Wondering how much it costs to sponsor a cycling team for the Tour de France?
The Dutch lender Rabobank Group pays an incredible 15 million euros, or $21.5 million, every year to be the main sponsor of its team. Recently, the online trader and asset manager Saxo Bank A/S announced that it renewed and increased its backing of Alberto Contador and his team. Saxo did not disclose the details of the arrangement, but it's probably similar to what Rabobank is paying.
Contador, 28-years-old and a three-time Tour de France champion for the French cycling team, will be among cyclists heading out tomorrow for the grueling three-week, 2,100-mile race. And every one of these cyclists are backed by a big name corporation paying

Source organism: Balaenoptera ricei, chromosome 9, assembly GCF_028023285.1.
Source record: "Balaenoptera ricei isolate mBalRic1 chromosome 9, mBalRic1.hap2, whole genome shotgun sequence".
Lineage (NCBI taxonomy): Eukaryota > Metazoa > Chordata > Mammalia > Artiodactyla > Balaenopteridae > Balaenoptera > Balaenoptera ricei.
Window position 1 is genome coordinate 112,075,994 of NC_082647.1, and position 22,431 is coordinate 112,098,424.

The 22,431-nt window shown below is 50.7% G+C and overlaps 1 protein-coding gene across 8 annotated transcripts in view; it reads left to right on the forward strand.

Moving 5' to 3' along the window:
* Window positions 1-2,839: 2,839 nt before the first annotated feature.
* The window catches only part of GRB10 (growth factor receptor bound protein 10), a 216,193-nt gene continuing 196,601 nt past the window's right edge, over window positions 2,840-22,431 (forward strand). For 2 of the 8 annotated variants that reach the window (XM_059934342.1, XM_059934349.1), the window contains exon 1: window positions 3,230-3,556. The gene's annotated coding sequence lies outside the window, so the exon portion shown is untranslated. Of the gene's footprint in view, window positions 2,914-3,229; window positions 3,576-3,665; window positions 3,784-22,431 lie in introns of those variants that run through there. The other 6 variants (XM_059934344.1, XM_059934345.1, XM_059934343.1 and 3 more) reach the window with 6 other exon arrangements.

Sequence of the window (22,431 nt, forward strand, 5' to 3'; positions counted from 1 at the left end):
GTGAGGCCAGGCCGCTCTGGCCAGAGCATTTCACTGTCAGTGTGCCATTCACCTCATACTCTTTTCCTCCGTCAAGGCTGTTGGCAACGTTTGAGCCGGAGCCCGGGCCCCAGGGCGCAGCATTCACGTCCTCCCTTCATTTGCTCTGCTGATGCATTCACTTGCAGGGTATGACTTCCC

Surviving Through Sponsorship
Sponsorship is incredibly important to a cycling squad’s survival. Team Milram, a German cycling team that was once supported by a German dairy company, was forced to fold after a fruitless search for a replacement sponsor. 15-time stage winner Mark Cavendish’s team, which is backed by Taiwan-based cell phone producer HTC Corp., may not be able to compete next year if it does not acquire sufficient funding.
The Perks of Giving Millions
Sponsors invest a great deal of money in cyclists, but the potential returns make it worthwhile. Saxo Bank, which opened its first branch in Copenhagen in May, can use its sponsorship as a way to get the word out about its services, promote its new retail business and entertain hedge-fund clients. VIP patrons will dine with team owner Bjarne Riis and ride in a helicopter after a stage in the Alps. They will also be able to meet Contador sometime during the race.
The Tour de France begins tomorrow with a 119 mile stage between the Passague du Gois and Mont des Alouettes in the Vendee region of western France. If you’re a cycling fan, tune in!
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